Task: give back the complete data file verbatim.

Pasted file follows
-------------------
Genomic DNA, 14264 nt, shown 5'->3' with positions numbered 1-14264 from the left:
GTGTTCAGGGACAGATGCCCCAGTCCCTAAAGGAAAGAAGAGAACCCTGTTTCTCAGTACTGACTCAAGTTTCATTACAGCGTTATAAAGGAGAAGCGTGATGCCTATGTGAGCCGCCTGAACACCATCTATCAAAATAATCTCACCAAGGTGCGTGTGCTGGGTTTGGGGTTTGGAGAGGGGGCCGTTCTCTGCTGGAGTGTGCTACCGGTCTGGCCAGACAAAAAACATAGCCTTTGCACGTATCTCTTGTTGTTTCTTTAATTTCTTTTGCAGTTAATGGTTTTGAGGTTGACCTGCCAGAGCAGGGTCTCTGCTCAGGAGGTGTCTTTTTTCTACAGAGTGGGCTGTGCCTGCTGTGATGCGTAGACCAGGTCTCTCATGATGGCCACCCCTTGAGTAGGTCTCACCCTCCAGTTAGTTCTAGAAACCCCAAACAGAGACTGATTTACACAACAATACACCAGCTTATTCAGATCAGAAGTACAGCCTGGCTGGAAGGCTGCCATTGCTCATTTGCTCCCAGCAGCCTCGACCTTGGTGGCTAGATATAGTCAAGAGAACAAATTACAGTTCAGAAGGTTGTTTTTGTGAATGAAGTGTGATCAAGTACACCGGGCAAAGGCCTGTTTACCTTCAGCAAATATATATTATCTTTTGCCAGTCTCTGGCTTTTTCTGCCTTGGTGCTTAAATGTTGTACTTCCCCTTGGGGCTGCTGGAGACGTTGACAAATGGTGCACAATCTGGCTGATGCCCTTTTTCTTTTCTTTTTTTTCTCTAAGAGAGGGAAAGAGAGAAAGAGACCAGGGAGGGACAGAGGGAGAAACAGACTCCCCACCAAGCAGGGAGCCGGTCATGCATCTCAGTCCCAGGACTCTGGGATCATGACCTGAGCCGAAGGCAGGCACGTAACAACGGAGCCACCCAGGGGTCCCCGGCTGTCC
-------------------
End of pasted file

Genomic DNA, 14264 nt, shown 5'->3' with positions numbered 1-14264 from the left:
GTGTTCAGGGACAGATGCCCCAGTCCCTAAAGGAAAGAAGAGAACCCTGTTTCTCAGTACTGACTCAAGTTTCATTACAGCGTTATAAAGGAGAAGCGTGATGCCTATGTGAGCCGCCTGAACACCATCTATCAAAATAATCTCACCAAGGTGCGTGTGCTGGGTTTGGGGTTTGGAGAGGGGGCCGTTCTCTGCTGGAGTGTGCTACCGGTCTGGCCAGACAAAAAACATAGCCTTTGCACGTATCTCTTGTTGTTTCTTTAATTTCTTTTGCAGTTAATGGTTTTGAGGTTGACCTGCCAGAGCAGGGTCTCTGCTCAGGAGGTGTCTTTTTTCTACAGAGTGGGCTGTGCCTGCTGTGATGCGTAGACCAGGTCTCTCATGATGGCCACCCCTTGAGTAGGTCTCACCCTCCAGTTAGTTCTAGAAACCCCAAACAGAGACTGATTTACACAACAATACACCAGCTTATTCAGATCAGAAGTACAGCCTGGCTGGAAGGCTGCCATTGCTCATTTGCTCCCAGCAGCCTCGACCTTGGTGGCTAGATATAGTCAAGAGAACAAATTACAGTTCAGAAGGTTGTTTTTGTGAATGAAGTGTGATCAAGTACACCGGGCAAAGGCCTGTTTACCTTCAGCAAATATATATTATCTTTTGCCAGTCTCTGGCTTTTTCTGCCTTGGTGCTTAAATGTTGTACTTCCCCTTGGGGCTGCTGGAGACGTTGACAAATGGTGCACAATCTGGCTGATGCCCTTTTTCTTTTCTTTTTTTTCTCTAAGAGAGGGAAAGAGAGAAAGAGACCAGGGAGGGACAGAGGGAGAAACAGACTCCCCACCAAGCAGGGAGCCGGTCATGCATCTCAGTCCCAGGACTCTGGGATCATGACCTGAGCCGAAGGCAGGCACGTAACAACGGAGCCACCCAGGGGTCCCCGGCTGTCC